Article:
The BRIC acronym – Brazil, Russia, India and China – was a shorthand investment thesis for the strongest growers in the emerging markets. When the term was coined in 2001 by Goldman Sachs, the fund got to enjoy the tailwinds of rapid expansion right up until the financial crisis of 2008-2009. Since then, international markets have suffered relatively and no major asset class has suffered as much as the emerging markets. In the long term, there is still a strong investment thesis for prudent investing in emerging markets. Long term asset allocation studies, which include data for several market cycles, demonstrate the worth of high-growth, high-risk allocations as part of a total portfolio. In the short term, however, BRIC investment as the primary method for emerging market exposure has had some problems for the originating firm. As a result, Goldman Sachs is shutting down its BRIC investment fund after several years of losses, both in terms of asset flows and market performance. The BRIC countries will still have a large impact on the combined performance of emerging market investing – which is still popular, despite the headwinds. However, the assertion that the fastest growing emerging markets of 2001 were destined to be the primary investment winners ad infinitum was overstated.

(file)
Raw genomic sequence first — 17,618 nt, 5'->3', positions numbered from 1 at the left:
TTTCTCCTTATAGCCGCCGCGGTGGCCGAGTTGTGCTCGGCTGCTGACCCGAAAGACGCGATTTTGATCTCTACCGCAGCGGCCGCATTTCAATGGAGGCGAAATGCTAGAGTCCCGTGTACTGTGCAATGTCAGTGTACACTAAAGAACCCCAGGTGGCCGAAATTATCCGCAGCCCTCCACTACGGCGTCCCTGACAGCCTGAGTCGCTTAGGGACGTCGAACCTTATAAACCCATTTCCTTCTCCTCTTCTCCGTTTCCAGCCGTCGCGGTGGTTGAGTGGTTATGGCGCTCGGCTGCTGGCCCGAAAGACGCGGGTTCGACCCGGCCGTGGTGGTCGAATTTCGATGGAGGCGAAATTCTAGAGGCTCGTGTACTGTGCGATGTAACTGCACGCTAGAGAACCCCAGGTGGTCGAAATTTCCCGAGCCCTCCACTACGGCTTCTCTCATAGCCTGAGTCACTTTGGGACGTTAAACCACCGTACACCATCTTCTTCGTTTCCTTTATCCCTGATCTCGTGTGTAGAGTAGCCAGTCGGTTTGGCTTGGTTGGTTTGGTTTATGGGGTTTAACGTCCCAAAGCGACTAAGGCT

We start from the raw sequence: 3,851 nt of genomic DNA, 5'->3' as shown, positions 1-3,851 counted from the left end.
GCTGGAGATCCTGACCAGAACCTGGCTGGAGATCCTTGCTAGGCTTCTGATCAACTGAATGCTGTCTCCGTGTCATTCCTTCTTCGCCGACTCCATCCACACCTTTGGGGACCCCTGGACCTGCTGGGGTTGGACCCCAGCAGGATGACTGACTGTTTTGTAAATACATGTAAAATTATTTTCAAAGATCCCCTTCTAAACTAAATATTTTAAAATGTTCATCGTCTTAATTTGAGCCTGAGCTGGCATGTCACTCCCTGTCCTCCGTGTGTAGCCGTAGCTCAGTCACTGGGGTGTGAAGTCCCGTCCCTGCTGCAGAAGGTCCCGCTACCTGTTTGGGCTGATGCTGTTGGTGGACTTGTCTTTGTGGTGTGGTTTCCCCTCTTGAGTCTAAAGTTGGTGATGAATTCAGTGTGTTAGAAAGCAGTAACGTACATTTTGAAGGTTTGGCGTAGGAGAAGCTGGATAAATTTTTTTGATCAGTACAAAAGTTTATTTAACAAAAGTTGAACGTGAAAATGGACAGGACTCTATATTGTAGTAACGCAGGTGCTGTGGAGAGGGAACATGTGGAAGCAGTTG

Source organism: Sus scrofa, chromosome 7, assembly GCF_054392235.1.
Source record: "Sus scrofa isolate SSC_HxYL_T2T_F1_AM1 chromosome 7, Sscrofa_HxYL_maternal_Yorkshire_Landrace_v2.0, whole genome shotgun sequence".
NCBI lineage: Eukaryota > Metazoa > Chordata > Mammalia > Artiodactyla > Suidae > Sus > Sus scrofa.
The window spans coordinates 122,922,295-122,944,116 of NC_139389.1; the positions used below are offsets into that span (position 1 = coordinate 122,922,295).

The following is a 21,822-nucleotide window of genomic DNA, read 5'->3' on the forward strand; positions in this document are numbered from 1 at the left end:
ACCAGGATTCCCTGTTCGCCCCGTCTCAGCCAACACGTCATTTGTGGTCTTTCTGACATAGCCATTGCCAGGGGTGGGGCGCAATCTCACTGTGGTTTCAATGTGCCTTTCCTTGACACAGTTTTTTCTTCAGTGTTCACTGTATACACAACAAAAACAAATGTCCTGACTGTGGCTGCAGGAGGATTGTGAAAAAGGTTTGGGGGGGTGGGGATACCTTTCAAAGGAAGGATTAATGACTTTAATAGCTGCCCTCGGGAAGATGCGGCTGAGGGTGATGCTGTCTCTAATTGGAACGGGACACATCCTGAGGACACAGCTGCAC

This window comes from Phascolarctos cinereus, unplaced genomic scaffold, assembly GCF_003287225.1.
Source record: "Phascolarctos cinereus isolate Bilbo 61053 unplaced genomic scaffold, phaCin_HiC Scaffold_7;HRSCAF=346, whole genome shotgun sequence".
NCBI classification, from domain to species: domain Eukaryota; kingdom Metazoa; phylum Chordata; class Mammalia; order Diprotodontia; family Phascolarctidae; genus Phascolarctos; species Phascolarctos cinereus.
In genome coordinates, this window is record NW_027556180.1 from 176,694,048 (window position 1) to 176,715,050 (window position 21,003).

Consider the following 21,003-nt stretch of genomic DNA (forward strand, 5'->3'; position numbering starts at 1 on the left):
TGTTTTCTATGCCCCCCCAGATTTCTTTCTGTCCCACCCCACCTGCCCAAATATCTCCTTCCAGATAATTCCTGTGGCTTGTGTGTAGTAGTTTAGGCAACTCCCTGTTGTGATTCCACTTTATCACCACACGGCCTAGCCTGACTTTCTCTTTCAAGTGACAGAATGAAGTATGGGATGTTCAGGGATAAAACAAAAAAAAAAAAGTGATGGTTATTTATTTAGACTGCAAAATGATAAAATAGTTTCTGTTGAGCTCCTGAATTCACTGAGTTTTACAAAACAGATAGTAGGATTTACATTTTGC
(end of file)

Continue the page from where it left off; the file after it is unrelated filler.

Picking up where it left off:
On a humorous note, the popularly of BRIC investing has, at least, spurred interest in investing via fashionable acronyms. New contenders include MIVQU (Morocco, Indonesia, Vietnam, Qatar, United Emirates), MINT (Mexico, Indonesia, Nigeria, Turkey), or Next Eleven (Nigeria, Egypt, South Korea, and so on).